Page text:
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New 'wrinkle' in Botox treatment could lead to lower doses, better safety

There may soon be a better way to fight unsightly wrinkles. Researchers have discovered a novel way to increase the potency of botulinum neurotoxin treatments commonly known as Botox that they say could one day allow patients to receive the injections less frequently while maintaining or even enhancing its cosmetic benefits.

By allowing lower doses, the new approach could also make the treatment safer by reducing the risk of complications associated with immune system recognition that can sometimes occur with frequent injections, according to scientists at the Scripps Research Institute in La Jolla, Calif. Smaller, more potent doses may even lead to lower prices for the popular wrinkle-remover, the researchers say. Their study is published in the March 29 issue of the weekly Journal of the American Chemical Society.

Although popular for removing wrinkles, Botox is also used to treat a growing number of other conditions, including migraine headaches, lazy eyes and excessive sweating. It is developed from the botulinum neurotoxin, the most lethal poison known and a potential bioterrorist weapon. In a medical setting, small doses of a purified version of the toxin block the release of a chemical (acetylcholine) that signals muscle contraction, resulting in a localized, temporary paralysis that erases wrinkles and unwanted muscle spasms.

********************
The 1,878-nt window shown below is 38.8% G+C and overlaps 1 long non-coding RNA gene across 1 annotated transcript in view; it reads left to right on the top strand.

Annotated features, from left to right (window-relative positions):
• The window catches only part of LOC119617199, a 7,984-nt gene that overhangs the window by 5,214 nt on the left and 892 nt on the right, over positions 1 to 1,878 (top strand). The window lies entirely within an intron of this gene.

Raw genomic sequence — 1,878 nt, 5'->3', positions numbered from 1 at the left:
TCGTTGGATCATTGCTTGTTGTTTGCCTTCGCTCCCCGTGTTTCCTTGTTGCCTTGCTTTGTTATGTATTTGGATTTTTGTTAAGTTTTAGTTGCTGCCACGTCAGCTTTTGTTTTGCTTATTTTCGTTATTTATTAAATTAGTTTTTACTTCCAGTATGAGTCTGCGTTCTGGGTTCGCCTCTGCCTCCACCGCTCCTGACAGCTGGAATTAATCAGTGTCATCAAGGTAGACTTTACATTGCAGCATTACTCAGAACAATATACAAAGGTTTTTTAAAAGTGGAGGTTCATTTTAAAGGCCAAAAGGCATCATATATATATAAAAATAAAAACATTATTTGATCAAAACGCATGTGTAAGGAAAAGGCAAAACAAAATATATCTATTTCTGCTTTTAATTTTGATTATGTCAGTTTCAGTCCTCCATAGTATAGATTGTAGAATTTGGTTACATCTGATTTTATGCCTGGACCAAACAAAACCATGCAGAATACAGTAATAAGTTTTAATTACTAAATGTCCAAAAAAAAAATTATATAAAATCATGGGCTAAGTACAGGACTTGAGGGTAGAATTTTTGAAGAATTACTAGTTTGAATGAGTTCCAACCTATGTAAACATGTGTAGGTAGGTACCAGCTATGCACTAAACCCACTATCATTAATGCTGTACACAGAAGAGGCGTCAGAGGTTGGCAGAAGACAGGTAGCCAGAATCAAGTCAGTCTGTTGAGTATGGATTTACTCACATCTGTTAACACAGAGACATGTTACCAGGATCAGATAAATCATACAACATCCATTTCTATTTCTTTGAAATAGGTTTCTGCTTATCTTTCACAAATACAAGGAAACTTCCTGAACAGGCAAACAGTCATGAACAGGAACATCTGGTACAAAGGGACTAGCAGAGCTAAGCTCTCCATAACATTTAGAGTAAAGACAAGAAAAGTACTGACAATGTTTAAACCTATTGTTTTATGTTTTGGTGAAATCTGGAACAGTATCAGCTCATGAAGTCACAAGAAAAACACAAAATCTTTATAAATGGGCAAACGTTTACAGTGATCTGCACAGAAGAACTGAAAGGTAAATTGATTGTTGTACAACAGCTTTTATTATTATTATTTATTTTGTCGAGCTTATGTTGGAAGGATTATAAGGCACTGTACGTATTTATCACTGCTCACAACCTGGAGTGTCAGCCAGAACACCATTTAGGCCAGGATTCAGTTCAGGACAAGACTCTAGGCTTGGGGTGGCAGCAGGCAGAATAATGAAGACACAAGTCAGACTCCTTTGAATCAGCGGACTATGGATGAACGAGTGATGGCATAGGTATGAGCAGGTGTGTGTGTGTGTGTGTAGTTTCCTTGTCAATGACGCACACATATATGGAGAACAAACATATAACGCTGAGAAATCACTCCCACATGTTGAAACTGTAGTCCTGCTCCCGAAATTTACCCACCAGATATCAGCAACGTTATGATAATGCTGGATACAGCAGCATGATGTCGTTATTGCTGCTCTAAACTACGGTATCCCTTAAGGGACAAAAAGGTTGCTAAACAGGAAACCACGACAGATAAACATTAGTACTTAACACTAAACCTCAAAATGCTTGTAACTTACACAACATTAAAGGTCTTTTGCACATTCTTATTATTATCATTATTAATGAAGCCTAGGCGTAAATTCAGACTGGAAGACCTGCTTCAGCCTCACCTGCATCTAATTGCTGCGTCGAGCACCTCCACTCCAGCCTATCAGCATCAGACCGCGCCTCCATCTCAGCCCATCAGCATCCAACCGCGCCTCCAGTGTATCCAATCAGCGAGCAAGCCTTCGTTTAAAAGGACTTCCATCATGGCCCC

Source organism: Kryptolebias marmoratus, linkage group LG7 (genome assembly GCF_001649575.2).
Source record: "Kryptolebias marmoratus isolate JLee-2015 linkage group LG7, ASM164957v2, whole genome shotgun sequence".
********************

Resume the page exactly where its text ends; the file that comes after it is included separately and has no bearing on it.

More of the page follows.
Kim Janda, Ph.D., a chemistry professor at Scripps and head of the research study, and his associates developed a synthetic molecule that can superactivate the neurotoxin used in Botox by binding to specific sites on the neurotoxin protein. The synthetic molecule works by increasing the activity of an enzyme that cleaves proteins that are critical for neurotransmitter release, thereby increasing the blockage of acetylcholine and enhancing the toxins paralyzing effect. In laboratory studies, the researchers found that this superactivator could boost the activity of the to
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Contact: Michael Bernstein
m_bernstein@acs.org
202-872-4400
American Chemical Society
5-Apr-2006


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